be considered to match the same filter. Stateful filtering is more be considered to match the same filter. Stateful filtering is more
commonly done in firewalls, although firewall technology may be commonly done in firewalls, although firewall technology may be
added to routers. Data unit ID can also be Fragmentation Extension added to routers. Data unit ID can also be Fragmentation Extension
Header in IPv6. Header in IPv6.
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In many cases, filters are set to catch certain undesirable In many cases, filters are set to catch certain undesirable
packets. Examples may include packets with forged or invalid source packets. Examples may include packets with forged or invalid source
addresses, packets that are part of a DOS or Distributed DoS (DDOS) addresses, packets that are part of a DOS or Distributed DoS (DDOS)
attack, or packets which are trying to access unallowed resources attack, or packets which are trying to access unallowed resources
(such as network management packets from an unauthorized source). (such as network management packets from an unauthorized source).
Where such filters are activated, it is common to discard the Where such filters are activated, it is common to discard the
packet or set of packets matching the filter silently. The packet or set of packets matching the filter silently. The
discarded packets may of course also be counted or logged. discarded packets may of course also be counted or logged.
- Set CoS - Set CoS
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November 2008
A filter may be used to set the Class of Service associated with A filter may be used to set the Class of Service associated with
the packet. the packet.
- Count packets or bytes - Count packets or bytes
- Rate Limit - Rate Limit
In some cases the set of packets matching a particular filter may In some cases the set of packets matching a particular filter may
be limited to a specified bandwidth. In this case, packets or bytes be limited to a specified bandwidth. In this case, packets or bytes
would be counted, and would be forwarded normally up to the would be counted, and would be forwarded normally up to the
specified limit. Excess packets may be discarded or may be marked specified limit. Excess packets may be discarded or may be marked
(for example by setting a "discard eligible" bit in the IP ToS (for example by setting a "discard eligible" bit in the IP ToS
field or the MPLS EXP field). field or the MPLS EXP field).
- Forward and Copy - Forward and Copy
It is useful in some cases to forward some set of packets normally, It is useful in some cases to forward some set of packets normally,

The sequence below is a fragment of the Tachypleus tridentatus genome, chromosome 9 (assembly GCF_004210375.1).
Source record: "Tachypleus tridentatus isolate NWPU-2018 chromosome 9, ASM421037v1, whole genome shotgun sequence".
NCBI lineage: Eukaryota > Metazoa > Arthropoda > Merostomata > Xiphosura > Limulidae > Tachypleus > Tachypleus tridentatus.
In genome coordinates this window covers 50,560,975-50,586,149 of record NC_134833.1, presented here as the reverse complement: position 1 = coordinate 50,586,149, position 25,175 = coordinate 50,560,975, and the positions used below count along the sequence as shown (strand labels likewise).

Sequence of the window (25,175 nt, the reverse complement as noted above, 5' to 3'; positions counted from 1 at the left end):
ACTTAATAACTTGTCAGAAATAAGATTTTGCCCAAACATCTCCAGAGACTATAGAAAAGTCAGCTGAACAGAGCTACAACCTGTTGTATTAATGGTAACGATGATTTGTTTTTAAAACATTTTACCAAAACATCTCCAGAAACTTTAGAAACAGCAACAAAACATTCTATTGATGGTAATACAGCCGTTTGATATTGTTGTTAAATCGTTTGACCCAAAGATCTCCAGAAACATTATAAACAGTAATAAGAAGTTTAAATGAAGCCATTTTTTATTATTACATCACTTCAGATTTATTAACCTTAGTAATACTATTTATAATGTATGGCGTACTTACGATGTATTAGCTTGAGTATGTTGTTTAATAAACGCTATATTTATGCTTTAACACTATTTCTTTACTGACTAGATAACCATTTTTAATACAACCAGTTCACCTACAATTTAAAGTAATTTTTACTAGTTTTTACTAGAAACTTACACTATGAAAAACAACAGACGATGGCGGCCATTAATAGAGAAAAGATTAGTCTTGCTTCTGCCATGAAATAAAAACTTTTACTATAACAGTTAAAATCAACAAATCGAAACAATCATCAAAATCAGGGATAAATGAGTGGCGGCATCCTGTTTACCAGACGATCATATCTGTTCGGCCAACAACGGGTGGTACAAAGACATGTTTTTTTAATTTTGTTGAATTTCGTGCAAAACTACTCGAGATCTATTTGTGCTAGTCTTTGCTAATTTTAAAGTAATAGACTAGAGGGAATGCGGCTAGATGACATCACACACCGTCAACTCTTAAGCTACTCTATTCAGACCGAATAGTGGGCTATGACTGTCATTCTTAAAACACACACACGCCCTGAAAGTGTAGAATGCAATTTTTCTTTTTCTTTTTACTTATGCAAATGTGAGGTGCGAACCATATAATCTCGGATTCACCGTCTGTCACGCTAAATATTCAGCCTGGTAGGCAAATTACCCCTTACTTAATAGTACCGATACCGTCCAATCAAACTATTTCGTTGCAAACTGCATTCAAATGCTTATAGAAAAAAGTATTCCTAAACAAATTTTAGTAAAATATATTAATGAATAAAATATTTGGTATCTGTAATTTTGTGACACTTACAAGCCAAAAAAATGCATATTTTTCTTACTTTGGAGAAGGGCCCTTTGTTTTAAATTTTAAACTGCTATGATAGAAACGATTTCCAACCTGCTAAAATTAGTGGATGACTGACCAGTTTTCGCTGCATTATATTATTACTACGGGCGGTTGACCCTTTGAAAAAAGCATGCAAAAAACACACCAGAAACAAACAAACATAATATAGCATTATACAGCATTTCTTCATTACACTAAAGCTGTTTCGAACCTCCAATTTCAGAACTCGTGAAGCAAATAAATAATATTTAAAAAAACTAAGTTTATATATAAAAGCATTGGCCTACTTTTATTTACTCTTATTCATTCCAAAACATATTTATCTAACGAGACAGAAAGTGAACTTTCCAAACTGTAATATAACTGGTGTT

but also to send a copy to a specified other address or interface. but also to send a copy to a specified other address or interface.
For example, this may be used to implement a lawful intercept For example, this may be used to implement a lawful intercept
MPLS/GMPLS Security framework
capability or to feed selected packets to an Intrusion Detection capability or to feed selected packets to an Intrusion Detection
System. System.
o Other Issues related to Use of Packet Filters o Other Issues related to Use of Packet Filters
Filtering performance may vary widely according to implementation Filtering performance may vary widely according to implementation
and the types and number of rules. Without acceptable performance, and the types and number of rules. Without acceptable performance,
filtering is not useful. filtering is not useful.
The precise definition of "acceptable" may vary from SP to SP, and The precise definition of "acceptable" may vary from SP to SP, and
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A key consideration with the use of packet filters is that they can A key consideration with the use of packet filters is that they can
provide few options for filtering packets carrying encrypted data. provide few options for filtering packets carrying encrypted data.
Because the data itself is not accessible, only packet header Because the data itself is not accessible, only packet header
information or other unencrypted fields can be used for filtering. information or other unencrypted fields can be used for filtering.
5.3.2. Firewalls 5.3.2. Firewalls
Firewalls provide a mechanism for control over traffic passing Firewalls provide a mechanism for control over traffic passing
between different trusted zones in the MPLS/GMPLS model, or between between different trusted zones in the MPLS/GMPLS model, or between
a trusted zone and an untrusted zone. Firewalls typically provide a trusted zone and an untrusted zone. Firewalls typically provide
MPLS/GMPLS Security framework
November 2008
much more functionality than filters, because they may be able to much more functionality than filters, because they may be able to
apply detailed analysis and logical functions to flows, and not apply detailed analysis and logical functions to flows, and not
just to individual packets. They may offer a variety of complex just to individual packets. They may offer a variety of complex
services, such as threshold-driven denial-of-service attack services, such as threshold-driven denial-of-service attack
protection, virus scanning, acting as a TCP connection proxy, etc. protection, virus scanning, acting as a TCP connection proxy, etc.